Tibetan Spaniel

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9-15 lbs
8-11"
Tibet
Tibbie
Highly independent and sweet, the Tibetan Spaniel was originally bred by Buddhist monks in Tibet. The breed resembles a lion which was considered an important symbol in Buddhism. While its appearance resembles a Pekingese, the Tibetan Spaniel has a slightly longer face without the extra skin. Its body is longer than it is tall in height and the domed head is small when in proportion to its body. The muzzle of this breed is of medium length and without wrinkles. The eyes are dark and set well apart and this attractive dog has a double-coat that is silky and flat. With a feathered tail that is set high and carried over its back, the Tibetan Spaniel has a neck that is covered with a longish mane. The original purpose of this loyal dog was to serve as a watchdog and as a companion. Due to the nature of its bark, it made for an effective watchdog and alerted its owners to any dangers. Regular grooming is recommended for coat upkeep, such as daily brushing and combing to remove mats. This breed is considered to have moderate energy and it is important to maintain its mental and physical stimulation to prevent boredom.
Purpose
watchdog, companion
Date of Origin
ancient times
Ancestry
pekingese, pug, japanese chin

Tibetan Spaniel Health

Average Size
Height: 8-11 inches Weight: 9-15 lbs
Height: 8-11 inches Weight: 9-15 lbs
Major Concerns
  • Entropion
Minor Concerns
  • Usually A Very Healthy Breed
Occasional Diagnoses
  • Progressive Retinal Atrophy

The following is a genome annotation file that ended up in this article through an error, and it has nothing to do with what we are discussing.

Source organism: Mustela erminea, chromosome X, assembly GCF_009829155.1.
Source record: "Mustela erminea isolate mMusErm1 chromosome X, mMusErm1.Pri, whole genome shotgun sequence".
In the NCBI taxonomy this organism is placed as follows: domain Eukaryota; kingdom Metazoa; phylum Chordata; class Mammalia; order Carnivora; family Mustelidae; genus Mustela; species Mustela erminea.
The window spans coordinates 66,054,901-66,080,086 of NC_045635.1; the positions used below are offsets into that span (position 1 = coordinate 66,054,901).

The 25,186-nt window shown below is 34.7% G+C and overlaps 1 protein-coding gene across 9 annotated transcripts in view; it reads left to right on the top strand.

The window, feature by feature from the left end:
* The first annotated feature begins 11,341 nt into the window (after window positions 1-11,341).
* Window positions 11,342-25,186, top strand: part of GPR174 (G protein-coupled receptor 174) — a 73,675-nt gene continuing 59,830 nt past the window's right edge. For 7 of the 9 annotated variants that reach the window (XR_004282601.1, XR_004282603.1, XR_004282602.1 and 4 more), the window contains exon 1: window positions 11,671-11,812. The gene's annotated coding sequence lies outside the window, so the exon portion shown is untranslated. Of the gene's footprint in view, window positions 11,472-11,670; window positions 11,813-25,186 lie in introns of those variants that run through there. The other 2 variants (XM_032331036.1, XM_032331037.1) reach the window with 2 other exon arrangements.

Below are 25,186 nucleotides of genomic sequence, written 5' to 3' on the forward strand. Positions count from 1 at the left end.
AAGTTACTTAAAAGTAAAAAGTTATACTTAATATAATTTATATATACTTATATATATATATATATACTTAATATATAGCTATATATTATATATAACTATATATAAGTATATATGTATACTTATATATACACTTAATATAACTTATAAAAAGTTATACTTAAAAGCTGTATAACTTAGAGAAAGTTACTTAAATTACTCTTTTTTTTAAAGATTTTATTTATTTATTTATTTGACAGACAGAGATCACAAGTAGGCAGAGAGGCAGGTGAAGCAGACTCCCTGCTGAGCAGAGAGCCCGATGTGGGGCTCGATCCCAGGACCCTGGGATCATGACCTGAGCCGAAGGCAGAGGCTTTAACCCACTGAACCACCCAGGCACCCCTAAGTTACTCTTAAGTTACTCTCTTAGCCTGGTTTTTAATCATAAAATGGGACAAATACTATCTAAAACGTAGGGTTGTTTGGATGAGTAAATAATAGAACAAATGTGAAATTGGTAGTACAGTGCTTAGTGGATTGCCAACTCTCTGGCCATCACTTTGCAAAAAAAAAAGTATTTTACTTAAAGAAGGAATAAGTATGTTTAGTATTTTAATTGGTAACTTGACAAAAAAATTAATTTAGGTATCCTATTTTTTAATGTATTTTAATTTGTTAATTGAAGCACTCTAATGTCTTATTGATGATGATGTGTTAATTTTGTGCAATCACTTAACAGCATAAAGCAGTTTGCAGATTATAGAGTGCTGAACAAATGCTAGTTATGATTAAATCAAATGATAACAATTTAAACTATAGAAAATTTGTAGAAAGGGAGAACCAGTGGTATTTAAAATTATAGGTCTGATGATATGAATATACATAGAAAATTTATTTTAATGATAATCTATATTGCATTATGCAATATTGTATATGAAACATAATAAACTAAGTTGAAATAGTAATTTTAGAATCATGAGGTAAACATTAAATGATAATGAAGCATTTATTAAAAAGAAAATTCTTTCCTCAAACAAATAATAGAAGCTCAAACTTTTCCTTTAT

• Patellar Luxation
Occasional Tests
  • Eye
  • Knee
  • X-Rays
  • Eye Examination
  • Physical Examination

Tibetan Spaniel Breed History

The Tibetan Spaniel originated from Tibet, hence the breed name. The exact time of origin for the Tibetan Spaniel is unknown but there is some documentation to indicate that the breed has been around since 1100 BC. It is often believed that the Tibetan Spaniels were given as gifts to houses of royalty and because of this, the dog gained a following. The Tibetan Spaniel was regarded as the “little lion” which placed great value on the breed. Its ancestors are said to have been developed from the Pekingese, the Pug, and the Japanese Chin. It is also said that the Tibetan and Chinese dogs were interbred at some point. The original purpose of this brave and alert canine was to guard the monasteries and prevent intruders from invading the land. The breed would sit on high walls and would bark at strangers or wolves on the outside. Their ability to see great distances made them excellent watchdogs. The Tibetan Spaniel was also known as the prayer dog since it would run on a treadmill to turn a prayer wheel. In the 1890s, the Tibetan Spaniel appeared in England but was not bred until the 1920s. Dr. Agnes R. H. Greig is credited with obtaining several dogs in order to promote what would become known as the modern-day Tibetan Spaniel. In the 1960s, the Tibetan Spaniel arrived in the United States. The first Tibetan Spaniel born in the U.S. was parented by two previously imported dogs from a Tibetan monastery. In 1971, the Tibetan Spaniel Club of America was founded with 14 charter members. In 1984, the Tibetan Spaniel was officially recognized by the AKC. 

Tibetan Spaniel Breed Appearance